Before I get too far into Europe, I wanted to document my thoughts at this point. So, I’ve reached the end of my 2012 US summer tour. I feel like a kid who has reached the end of a roller coaster ride, and just wants to jump back in line and do it all over again. It’s been a blast. Two and a half months with a total of 12 states plus 1 Canadian province, not including the states I passed through on trains and buses. Someone I couchsurfed with recently asked if it’s been what I expected, and that got me thinking…
Things that went as expected…
Budget – I’m giving myself a B grade on this. I did exceed the budget a bit, but it was mainly because I wasn’t initially thinking about things like rail passes and last minute bus tickets when I set my goal. In terms of accommodation, food, public transit, and entertainment, I didn’t do too bad.
Public transit – Worked out great. I got more and more comfortable in each city with just hopping on the bus or train and figuring out my way. In some cities, like DC and Portland, I felt like a pro by the end of the stay.
Meeting locals – Definitely an A+ here. Couchsurfing delivered. Even if I didn’t surf as much as planned, I still met a lot of cool people to hangout with.
This blog – I kept my blog up-to-date like I told everyone I would. It was hard sometimes. I always wanted to wait till the end of my stay before writing about it. But then I would be without internet during my transit to another city, and the last thing I wanted to do was sit down and write about a place when I had a brand new city to navigate.
Things that did NOT workout as planned…
Surfing couches – Although I surfed quite a bit the first three weeks, I found it really hard and incredibly time consuming to constantly send out the necessary volume of requests in order to find couches. I’d send out 10 requests and get 1 or 2 “no’s”. The rest wouldn’t even bother replying. For me, CS was never about a free place to stay, so I mainly used it to meet people.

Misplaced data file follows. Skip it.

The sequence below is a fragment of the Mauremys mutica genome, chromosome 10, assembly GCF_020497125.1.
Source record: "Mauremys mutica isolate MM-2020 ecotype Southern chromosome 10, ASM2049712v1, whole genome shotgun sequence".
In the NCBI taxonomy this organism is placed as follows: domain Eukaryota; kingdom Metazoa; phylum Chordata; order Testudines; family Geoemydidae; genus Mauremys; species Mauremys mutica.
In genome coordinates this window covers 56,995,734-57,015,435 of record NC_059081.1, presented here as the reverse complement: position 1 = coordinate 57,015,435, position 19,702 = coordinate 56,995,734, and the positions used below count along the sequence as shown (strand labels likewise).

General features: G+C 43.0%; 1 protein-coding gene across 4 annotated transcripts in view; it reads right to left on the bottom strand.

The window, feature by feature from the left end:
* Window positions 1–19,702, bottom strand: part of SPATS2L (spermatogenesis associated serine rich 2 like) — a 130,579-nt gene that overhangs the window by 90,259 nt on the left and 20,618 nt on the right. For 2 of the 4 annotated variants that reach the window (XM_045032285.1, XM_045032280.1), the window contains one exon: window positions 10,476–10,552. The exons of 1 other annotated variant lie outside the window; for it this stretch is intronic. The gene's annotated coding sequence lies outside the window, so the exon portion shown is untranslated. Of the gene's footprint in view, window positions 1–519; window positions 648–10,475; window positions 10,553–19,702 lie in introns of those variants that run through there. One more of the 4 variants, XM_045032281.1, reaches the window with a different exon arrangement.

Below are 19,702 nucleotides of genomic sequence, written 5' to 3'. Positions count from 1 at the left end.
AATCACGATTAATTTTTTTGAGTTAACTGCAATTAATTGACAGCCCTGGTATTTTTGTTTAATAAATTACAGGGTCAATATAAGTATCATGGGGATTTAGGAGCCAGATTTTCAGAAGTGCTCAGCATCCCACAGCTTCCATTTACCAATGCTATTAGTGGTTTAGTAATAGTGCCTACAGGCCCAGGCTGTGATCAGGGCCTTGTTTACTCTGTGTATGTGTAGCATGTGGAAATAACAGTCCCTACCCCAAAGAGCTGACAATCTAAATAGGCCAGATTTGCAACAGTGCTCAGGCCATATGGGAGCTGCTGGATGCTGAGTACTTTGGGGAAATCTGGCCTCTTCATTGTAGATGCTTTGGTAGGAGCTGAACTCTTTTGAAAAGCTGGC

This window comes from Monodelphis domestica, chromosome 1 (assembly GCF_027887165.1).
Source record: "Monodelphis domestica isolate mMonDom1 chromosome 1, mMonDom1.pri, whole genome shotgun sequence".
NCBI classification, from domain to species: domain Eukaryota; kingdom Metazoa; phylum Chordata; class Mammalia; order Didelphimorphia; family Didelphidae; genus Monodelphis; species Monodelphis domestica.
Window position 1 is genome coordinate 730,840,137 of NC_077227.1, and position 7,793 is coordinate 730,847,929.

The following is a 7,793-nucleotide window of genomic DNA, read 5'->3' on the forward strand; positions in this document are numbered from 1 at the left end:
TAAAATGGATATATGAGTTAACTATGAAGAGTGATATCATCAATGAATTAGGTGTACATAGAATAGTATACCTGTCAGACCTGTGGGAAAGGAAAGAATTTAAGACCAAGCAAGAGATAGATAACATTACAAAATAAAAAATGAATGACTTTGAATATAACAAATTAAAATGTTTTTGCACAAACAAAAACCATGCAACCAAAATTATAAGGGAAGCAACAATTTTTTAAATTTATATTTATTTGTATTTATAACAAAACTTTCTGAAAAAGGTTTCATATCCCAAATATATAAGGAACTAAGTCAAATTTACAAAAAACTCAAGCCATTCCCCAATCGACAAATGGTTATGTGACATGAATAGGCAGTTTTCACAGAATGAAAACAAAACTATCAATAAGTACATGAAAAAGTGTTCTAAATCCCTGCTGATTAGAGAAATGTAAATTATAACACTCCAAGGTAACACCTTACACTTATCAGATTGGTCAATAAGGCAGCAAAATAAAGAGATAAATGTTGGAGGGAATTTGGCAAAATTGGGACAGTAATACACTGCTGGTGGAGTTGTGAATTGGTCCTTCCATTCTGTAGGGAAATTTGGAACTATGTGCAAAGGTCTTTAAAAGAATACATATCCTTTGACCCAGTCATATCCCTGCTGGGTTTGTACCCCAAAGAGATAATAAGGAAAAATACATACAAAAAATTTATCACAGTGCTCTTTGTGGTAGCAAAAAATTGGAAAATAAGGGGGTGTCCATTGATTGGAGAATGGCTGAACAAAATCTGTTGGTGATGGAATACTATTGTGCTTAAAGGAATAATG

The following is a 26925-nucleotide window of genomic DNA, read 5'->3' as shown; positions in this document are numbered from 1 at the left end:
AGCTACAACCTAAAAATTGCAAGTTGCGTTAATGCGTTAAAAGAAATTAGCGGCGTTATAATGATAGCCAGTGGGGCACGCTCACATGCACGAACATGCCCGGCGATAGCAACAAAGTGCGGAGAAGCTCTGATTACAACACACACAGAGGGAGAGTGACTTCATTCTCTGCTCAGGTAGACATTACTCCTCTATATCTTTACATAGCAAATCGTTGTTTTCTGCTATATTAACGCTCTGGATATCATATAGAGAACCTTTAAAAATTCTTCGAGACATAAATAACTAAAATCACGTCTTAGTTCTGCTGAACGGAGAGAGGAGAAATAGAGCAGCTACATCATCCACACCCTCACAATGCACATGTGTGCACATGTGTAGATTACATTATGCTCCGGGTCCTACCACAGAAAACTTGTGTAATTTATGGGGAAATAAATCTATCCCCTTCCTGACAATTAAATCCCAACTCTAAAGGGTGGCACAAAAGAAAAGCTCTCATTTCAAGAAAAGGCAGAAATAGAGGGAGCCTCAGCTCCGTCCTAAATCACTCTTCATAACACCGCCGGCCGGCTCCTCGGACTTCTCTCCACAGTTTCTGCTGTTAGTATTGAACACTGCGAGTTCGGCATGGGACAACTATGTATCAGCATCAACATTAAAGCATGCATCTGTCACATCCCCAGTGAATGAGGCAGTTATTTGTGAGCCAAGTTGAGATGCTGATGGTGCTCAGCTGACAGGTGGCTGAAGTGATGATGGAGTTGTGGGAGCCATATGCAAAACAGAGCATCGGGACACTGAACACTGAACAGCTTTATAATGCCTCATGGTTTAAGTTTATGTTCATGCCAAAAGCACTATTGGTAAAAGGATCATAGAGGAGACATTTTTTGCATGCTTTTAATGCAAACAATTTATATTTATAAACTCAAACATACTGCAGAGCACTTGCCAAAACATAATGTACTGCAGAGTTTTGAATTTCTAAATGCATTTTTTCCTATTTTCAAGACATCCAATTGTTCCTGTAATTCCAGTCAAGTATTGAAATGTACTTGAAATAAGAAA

Research and reading – I had hoped to read a book a week and also do some research for a business idea. I only read 4 books which is more than I would have if I was working, but I’ll try and get better.
Travel clothes – Whether it was a CS host’s place, hostel, or laundromat, I found a way to wash my clothes like I would if I was home. So, no need for special travel clothes that you can wash in sinks. Half way through the trip, I just wanted regular clothes… jeans and even a sweater for cold San Francisco nights. This might change in Europe because I hear washing machines and especially dryers aren’t as prevalent, but I don’t care. I just want regular clothes.
Things that went better than I hoped…
Hostels – I’ll do an entire post on my hostel experiences at some point, but just have to say they’ve been great overall. Some are more low-key than others and you don’t meet many people, but that’s the worst experience I’ve had.
Amtrak – I was fairly certain I would ride the trains around the US. However, I quickly learned that if you try and schedule a train ride last minute it can be more expensive than flying. Someone mentioned the USA rail pass to me, and after looking into it, I found it to be a smart move. For only $830, I traveled all over the US for six weeks by train. I was even able to schedule all my trains with just a few day’s notice, so the trip had an ad hoc feel to it.